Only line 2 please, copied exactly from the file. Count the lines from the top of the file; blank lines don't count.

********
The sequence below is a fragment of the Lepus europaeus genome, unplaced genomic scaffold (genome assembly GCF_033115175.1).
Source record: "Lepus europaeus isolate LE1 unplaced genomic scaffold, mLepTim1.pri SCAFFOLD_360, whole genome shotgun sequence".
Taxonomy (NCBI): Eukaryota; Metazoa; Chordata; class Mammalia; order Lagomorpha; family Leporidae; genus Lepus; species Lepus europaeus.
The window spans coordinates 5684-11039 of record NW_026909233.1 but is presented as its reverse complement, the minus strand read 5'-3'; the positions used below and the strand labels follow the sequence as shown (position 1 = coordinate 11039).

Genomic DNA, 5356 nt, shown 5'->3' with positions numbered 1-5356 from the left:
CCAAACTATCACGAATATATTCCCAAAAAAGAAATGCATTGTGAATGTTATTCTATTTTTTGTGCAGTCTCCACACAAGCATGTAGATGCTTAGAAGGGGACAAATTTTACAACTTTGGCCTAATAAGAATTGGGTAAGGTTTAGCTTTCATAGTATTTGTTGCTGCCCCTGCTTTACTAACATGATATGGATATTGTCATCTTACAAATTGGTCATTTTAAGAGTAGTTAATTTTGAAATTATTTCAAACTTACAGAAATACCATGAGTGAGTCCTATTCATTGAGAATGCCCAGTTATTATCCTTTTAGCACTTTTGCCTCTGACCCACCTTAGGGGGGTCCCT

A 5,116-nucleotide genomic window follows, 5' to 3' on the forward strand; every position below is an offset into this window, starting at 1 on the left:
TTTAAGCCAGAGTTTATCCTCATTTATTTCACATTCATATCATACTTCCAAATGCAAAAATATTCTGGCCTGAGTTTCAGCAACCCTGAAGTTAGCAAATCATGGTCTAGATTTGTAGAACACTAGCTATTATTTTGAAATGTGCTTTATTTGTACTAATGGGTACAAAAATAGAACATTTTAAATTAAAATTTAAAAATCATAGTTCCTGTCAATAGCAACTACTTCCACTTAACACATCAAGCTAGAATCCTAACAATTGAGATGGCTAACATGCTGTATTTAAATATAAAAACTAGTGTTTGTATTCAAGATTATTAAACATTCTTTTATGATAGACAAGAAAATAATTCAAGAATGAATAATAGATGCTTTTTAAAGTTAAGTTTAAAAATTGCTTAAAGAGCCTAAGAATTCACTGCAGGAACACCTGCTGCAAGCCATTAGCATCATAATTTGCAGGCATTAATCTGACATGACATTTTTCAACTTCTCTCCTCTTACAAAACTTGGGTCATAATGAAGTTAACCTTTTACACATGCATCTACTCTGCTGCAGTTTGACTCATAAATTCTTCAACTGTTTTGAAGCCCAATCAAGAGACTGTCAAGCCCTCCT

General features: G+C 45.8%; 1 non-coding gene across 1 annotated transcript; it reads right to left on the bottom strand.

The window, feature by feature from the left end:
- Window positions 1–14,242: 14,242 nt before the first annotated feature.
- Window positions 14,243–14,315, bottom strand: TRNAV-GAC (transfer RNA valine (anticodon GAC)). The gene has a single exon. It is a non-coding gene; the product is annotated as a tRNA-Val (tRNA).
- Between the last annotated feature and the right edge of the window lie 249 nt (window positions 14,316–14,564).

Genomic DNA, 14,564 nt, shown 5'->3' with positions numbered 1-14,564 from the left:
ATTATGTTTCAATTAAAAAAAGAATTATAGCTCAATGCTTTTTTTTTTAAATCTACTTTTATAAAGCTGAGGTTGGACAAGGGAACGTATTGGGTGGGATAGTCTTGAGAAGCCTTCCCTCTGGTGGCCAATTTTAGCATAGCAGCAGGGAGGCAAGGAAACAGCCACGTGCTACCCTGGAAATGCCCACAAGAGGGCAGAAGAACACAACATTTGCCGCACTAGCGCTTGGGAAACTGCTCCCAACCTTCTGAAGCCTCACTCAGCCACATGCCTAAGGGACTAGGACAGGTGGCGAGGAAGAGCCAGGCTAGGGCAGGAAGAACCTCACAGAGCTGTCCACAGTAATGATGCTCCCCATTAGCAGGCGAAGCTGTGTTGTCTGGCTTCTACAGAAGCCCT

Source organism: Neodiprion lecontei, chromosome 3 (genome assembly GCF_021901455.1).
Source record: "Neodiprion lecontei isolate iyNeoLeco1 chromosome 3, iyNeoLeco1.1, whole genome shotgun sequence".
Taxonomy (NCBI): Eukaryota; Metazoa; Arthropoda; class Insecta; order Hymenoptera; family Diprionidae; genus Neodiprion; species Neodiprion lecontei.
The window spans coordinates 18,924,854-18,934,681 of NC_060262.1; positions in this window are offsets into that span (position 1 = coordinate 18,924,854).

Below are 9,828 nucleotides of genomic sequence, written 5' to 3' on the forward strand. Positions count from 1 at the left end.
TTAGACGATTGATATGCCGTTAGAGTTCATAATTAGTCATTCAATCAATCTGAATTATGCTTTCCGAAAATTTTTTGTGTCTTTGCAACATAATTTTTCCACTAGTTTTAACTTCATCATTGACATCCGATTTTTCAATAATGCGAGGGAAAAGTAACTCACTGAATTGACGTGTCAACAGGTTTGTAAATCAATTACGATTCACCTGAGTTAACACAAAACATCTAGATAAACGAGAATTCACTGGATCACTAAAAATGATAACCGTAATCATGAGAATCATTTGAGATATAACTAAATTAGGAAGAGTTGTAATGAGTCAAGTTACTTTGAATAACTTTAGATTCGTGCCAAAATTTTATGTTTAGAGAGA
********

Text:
Source record: "Lepus europaeus isolate LE1 unplaced genomic scaffold, mLepTim1.pri SCAFFOLD_360, whole genome shotgun sequence".